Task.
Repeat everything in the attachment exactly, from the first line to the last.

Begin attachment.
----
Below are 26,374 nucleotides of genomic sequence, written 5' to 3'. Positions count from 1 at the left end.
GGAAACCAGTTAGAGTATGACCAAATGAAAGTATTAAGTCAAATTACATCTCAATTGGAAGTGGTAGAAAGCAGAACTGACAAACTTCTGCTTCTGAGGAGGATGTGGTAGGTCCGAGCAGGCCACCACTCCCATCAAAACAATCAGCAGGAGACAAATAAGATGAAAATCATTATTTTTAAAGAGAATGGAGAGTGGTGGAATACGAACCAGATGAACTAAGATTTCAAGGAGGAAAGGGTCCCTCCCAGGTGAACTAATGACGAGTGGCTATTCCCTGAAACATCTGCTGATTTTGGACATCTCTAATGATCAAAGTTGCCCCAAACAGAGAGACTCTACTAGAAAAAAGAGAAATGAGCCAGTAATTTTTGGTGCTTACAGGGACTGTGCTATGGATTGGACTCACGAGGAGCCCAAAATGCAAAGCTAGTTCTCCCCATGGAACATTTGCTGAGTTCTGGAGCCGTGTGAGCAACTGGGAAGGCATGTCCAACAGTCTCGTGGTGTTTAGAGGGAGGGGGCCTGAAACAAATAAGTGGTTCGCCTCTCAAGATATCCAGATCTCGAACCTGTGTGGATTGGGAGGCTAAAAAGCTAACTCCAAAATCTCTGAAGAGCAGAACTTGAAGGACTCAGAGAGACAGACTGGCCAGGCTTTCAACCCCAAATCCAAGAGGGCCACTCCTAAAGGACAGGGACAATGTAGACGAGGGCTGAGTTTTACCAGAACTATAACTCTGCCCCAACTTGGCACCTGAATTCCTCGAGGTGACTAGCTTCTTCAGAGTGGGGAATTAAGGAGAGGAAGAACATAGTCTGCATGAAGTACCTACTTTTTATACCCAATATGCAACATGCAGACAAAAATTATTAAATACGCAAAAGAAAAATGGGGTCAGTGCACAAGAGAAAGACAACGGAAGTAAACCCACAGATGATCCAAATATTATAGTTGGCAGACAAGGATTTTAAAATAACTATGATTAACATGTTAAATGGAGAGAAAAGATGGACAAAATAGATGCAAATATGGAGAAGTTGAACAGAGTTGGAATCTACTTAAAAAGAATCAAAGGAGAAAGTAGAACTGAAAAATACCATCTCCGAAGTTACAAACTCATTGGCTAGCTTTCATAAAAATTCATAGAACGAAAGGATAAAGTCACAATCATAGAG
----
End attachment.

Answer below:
Below are 26,374 nucleotides of genomic sequence, written 5' to 3'. Positions count from 1 at the left end.
GGAAACCAGTTAGAGTATGACCAAATGAAAGTATTAAGTCAAATTACATCTCAATTGGAAGTGGTAGAAAGCAGAACTGACAAACTTCTGCTTCTGAGGAGGATGTGGTAGGTCCGAGCAGGCCACCACTCCCATCAAAACAATCAGCAGGAGACAAATAAGATGAAAATCATTATTTTTAAAGAGAATGGAGAGTGGTGGAATACGAACCAGATGAACTAAGATTTCAAGGAGGAAAGGGTCCCTCCCAGGTGAACTAATGACGAGTGGCTATTCCCTGAAACATCTGCTGATTTTGGACATCTCTAATGATCAAAGTTGCCCCAAACAGAGAGACTCTACTAGAAAAAAGAGAAATGAGCCAGTAATTTTTGGTGCTTACAGGGACTGTGCTATGGATTGGACTCACGAGGAGCCCAAAATGCAAAGCTAGTTCTCCCCATGGAACATTTGCTGAGTTCTGGAGCCGTGTGAGCAACTGGGAAGGCATGTCCAACAGTCTCGTGGTGTTTAGAGGGAGGGGGCCTGAAACAAATAAGTGGTTCGCCTCTCAAGATATCCAGATCTCGAACCTGTGTGGATTGGGAGGCTAAAAAGCTAACTCCAAAATCTCTGAAGAGCAGAACTTGAAGGACTCAGAGAGACAGACTGGCCAGGCTTTCAACCCCAAATCCAAGAGGGCCACTCCTAAAGGACAGGGACAATGTAGACGAGGGCTGAGTTTTACCAGAACTATAACTCTGCCCCAACTTGGCACCTGAATTCCTCGAGGTGACTAGCTTCTTCAGAGTGGGGAATTAAGGAGAGGAAGAACATAGTCTGCATGAAGTACCTACTTTTTATACCCAATATGCAACATGCAGACAAAAATTATTAAATACGCAAAAGAAAAATGGGGTCAGTGCACAAGAGAAAGACAACGGAAGTAAACCCACAGATGATCCAAATATTATAGTTGGCAGACAAGGATTTTAAAATAACTATGATTAACATGTTAAATGGAGAGAAAAGATGGACAAAATAGATGCAAATATGGAGAAGTTGAACAGAGTTGGAATCTACTTAAAAAGAATCAAAGGAGAAAGTAGAACTGAAAAATACCATCTCCGAAGTTACAAACTCATTGGCTAGCTTTCATAAAAATTCATAGAACGAAAGGATAAAGTCACAATCATAGAG